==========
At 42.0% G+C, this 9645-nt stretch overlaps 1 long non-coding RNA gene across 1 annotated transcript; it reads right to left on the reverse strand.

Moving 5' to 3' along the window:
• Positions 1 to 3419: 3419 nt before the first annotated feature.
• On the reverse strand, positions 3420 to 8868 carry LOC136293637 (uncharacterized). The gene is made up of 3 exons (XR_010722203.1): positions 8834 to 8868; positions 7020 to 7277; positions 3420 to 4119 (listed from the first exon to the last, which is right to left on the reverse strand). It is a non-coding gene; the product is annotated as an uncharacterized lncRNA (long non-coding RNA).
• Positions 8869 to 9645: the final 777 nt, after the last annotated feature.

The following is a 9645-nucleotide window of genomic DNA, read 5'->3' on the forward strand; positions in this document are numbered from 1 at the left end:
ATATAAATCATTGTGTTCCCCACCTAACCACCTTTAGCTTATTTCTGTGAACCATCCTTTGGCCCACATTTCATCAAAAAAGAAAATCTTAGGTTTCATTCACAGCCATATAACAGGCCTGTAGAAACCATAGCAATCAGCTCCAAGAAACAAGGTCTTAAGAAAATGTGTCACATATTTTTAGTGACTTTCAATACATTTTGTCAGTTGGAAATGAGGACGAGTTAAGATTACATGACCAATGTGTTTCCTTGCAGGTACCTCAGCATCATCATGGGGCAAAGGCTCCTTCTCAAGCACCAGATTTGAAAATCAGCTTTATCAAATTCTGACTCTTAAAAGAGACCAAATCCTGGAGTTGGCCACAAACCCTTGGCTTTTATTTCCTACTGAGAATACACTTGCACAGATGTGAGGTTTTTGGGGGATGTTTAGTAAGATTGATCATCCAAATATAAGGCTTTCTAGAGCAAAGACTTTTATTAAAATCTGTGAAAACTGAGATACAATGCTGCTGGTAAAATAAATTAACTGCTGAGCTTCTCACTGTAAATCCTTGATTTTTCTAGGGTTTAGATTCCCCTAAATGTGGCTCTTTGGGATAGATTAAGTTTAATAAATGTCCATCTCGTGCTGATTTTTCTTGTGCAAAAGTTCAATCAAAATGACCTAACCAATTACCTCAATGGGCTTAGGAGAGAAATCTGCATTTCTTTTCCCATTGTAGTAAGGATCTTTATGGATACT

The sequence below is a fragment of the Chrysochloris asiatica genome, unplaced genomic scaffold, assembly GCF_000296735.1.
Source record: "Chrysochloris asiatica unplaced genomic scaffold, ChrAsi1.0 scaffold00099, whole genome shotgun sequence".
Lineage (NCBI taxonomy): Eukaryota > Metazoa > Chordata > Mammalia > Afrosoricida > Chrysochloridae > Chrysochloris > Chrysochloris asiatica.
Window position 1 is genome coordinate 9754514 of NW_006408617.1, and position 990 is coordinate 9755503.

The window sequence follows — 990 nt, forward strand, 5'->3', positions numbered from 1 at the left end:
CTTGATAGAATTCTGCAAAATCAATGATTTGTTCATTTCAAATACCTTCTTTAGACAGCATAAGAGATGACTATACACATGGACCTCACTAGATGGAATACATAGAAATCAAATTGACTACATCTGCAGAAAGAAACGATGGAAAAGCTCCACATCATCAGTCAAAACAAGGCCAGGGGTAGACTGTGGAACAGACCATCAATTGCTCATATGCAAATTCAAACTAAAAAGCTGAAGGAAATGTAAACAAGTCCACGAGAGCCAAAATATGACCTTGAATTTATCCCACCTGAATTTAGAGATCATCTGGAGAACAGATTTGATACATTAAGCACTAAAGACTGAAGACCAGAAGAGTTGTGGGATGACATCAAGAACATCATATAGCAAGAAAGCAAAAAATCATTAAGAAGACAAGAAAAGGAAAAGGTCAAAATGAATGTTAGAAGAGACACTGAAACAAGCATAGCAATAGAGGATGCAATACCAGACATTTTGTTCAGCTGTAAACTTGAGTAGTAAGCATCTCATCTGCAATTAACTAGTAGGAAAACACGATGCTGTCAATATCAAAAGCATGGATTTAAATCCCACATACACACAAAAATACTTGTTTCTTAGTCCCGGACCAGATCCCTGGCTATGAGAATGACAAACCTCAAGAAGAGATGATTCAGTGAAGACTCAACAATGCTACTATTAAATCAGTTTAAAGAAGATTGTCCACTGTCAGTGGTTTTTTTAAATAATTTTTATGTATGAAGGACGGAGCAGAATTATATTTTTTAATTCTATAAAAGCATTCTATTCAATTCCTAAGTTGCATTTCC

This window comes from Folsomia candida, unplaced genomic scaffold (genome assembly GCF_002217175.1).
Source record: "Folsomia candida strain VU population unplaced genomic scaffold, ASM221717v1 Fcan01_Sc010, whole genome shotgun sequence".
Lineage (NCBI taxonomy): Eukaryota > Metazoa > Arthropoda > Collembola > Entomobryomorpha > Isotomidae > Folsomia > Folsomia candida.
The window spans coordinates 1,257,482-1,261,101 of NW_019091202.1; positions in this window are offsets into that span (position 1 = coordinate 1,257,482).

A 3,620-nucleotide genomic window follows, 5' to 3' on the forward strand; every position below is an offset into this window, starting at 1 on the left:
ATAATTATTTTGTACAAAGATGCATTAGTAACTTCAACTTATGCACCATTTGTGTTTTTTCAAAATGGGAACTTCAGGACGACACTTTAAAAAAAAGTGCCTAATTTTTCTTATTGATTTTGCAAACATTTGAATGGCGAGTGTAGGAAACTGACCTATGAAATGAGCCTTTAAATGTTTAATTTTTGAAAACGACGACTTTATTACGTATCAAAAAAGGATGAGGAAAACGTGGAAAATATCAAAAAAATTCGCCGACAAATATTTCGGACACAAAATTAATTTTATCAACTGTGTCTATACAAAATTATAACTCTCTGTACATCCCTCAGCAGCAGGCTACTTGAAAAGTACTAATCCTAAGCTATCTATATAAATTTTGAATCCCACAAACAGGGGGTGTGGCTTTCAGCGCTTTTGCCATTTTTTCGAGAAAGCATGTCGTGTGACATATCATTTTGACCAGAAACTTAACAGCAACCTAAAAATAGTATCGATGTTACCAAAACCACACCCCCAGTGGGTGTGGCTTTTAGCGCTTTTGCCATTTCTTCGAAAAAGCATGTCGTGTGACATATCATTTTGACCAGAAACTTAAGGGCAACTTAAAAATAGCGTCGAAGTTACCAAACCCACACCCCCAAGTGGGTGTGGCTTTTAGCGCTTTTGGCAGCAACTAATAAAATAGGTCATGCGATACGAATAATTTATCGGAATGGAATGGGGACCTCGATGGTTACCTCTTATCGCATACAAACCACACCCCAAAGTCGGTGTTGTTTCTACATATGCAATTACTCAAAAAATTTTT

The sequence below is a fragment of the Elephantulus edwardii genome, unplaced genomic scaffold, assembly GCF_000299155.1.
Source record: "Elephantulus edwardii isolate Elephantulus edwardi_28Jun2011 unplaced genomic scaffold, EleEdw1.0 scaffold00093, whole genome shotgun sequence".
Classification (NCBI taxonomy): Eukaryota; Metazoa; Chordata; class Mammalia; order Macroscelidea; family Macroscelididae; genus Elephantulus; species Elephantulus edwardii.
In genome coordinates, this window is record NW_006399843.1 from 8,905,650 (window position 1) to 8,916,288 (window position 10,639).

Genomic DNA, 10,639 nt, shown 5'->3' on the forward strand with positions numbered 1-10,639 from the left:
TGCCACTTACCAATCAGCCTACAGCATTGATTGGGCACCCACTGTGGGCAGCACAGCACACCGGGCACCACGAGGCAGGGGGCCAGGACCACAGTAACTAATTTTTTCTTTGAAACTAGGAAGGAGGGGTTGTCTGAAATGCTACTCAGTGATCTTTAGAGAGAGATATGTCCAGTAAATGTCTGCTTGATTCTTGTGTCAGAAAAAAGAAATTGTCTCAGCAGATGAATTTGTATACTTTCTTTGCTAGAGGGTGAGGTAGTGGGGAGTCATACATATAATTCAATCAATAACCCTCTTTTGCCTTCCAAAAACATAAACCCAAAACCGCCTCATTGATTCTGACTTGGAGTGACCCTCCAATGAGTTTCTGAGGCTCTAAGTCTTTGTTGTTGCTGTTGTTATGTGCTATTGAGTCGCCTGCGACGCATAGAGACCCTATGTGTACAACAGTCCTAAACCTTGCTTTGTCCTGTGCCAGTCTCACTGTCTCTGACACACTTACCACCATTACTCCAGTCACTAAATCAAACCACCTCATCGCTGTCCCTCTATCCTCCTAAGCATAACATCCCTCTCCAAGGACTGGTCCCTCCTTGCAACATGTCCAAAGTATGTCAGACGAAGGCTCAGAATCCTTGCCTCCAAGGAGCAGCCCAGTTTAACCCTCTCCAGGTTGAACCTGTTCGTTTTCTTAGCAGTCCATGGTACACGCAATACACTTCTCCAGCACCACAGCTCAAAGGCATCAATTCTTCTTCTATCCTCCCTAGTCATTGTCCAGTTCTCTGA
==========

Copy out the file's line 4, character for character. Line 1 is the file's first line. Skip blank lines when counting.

• On the reverse strand, positions 3420 to 8868 carry LOC136293637 (uncharacterized). The gene is made up of 3 exons (XR_010722203.1): positions 8834 to 8868; positions 7020 to 7277; positions 3420 to 4119 (listed from the first exon to the last, which is right to left on the reverse strand). It is a non-coding gene; the product is annotated as an uncharacterized lncRNA (long non-coding RNA).